Sister Hopkins and I were asked to go sit with our non-member friend, a manic-depressive lady who gets so stricken with depression and anguish over her immoral behavior, when in her panic spells . . . she wants to commit suicide.  We sat with her for eight hours.  Part of the time she was thrashing, weeping and wailing in her bed, in the gall of bitterness.  She felt that she had ruined her life and that of her family and that everyone would be better off if she were dead.  I could feel my heart bleeding real blood for her and I was filled with the desire to do anything to help her.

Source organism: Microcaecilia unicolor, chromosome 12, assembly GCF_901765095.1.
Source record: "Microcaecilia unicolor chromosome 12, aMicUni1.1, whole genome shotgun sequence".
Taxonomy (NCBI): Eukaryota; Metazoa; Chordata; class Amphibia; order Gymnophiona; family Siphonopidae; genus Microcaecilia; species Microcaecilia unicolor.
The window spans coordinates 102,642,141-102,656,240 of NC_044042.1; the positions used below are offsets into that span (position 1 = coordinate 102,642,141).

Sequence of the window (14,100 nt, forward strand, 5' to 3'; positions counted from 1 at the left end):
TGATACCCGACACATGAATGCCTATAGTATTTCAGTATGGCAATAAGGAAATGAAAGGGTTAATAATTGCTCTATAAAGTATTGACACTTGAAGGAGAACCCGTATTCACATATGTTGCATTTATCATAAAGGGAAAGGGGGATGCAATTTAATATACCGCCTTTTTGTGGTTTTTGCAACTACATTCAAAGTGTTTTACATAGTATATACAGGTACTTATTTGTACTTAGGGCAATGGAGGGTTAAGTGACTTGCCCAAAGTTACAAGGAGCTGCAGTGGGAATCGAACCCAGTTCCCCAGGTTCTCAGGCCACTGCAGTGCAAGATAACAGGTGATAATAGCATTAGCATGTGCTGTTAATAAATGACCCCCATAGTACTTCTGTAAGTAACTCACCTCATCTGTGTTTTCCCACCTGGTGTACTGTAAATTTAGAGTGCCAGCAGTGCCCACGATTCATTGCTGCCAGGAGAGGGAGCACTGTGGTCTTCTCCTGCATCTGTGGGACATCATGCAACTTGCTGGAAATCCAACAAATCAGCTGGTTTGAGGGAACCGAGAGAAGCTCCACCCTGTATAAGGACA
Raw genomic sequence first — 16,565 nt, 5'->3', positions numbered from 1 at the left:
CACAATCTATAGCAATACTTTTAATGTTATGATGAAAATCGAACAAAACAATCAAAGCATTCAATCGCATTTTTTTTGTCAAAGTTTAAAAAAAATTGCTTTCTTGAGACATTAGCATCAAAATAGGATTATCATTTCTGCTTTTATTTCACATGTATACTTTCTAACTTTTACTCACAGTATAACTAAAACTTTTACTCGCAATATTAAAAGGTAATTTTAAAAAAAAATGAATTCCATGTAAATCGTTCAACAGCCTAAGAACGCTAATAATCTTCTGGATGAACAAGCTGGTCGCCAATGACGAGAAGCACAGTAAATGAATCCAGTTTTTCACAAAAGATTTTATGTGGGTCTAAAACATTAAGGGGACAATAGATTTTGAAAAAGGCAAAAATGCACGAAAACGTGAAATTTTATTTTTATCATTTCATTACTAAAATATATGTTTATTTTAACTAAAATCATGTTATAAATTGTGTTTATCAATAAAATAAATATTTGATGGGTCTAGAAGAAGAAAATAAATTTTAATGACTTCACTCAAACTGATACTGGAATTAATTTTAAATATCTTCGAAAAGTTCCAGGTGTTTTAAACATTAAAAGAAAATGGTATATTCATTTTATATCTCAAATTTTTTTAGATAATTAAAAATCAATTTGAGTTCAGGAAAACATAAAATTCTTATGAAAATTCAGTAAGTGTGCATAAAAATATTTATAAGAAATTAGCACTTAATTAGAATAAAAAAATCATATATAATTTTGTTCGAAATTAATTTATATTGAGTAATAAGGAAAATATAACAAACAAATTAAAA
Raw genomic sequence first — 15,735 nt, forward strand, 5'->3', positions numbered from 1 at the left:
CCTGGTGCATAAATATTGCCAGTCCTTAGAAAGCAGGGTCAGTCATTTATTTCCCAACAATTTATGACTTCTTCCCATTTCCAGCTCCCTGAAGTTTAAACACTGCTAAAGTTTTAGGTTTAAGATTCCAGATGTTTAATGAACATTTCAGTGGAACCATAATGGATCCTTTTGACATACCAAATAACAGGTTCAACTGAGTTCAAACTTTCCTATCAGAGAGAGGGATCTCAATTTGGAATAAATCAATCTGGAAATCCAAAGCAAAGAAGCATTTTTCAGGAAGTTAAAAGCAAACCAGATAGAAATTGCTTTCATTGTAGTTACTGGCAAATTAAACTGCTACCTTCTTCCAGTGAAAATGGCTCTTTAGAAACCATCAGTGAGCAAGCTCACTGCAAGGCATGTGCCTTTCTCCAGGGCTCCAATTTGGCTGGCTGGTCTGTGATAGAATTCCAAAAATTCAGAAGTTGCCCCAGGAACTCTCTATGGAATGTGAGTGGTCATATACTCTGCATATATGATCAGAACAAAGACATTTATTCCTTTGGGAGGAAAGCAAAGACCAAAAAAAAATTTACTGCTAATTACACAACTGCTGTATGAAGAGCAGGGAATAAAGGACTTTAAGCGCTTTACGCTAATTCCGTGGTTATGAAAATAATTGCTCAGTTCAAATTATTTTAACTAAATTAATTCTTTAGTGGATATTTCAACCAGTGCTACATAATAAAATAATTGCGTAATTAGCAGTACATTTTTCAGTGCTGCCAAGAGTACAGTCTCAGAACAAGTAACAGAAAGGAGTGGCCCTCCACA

We reviewed all of the usual wonderful doctrines about the atonement, forgiveness, her [own] worth, etc., but none of that seemed to help.  Then we asked if we could sing for her.  As we sang the beautiful German hymns, one after the other, in two-part harmony, the sweetest, most comforting spirit filled the room.  She closed her eyes, and peace shown in her face.  We felt, for that last hour we were with her, that this little room that we were in together was lifted up to heaven.  This beautiful womanóeven with puffy eyes and sweaty hairówho [had} been so scared by the cruelties of this earth, was picked up and cradled in the arms of the Lord (emphasis added).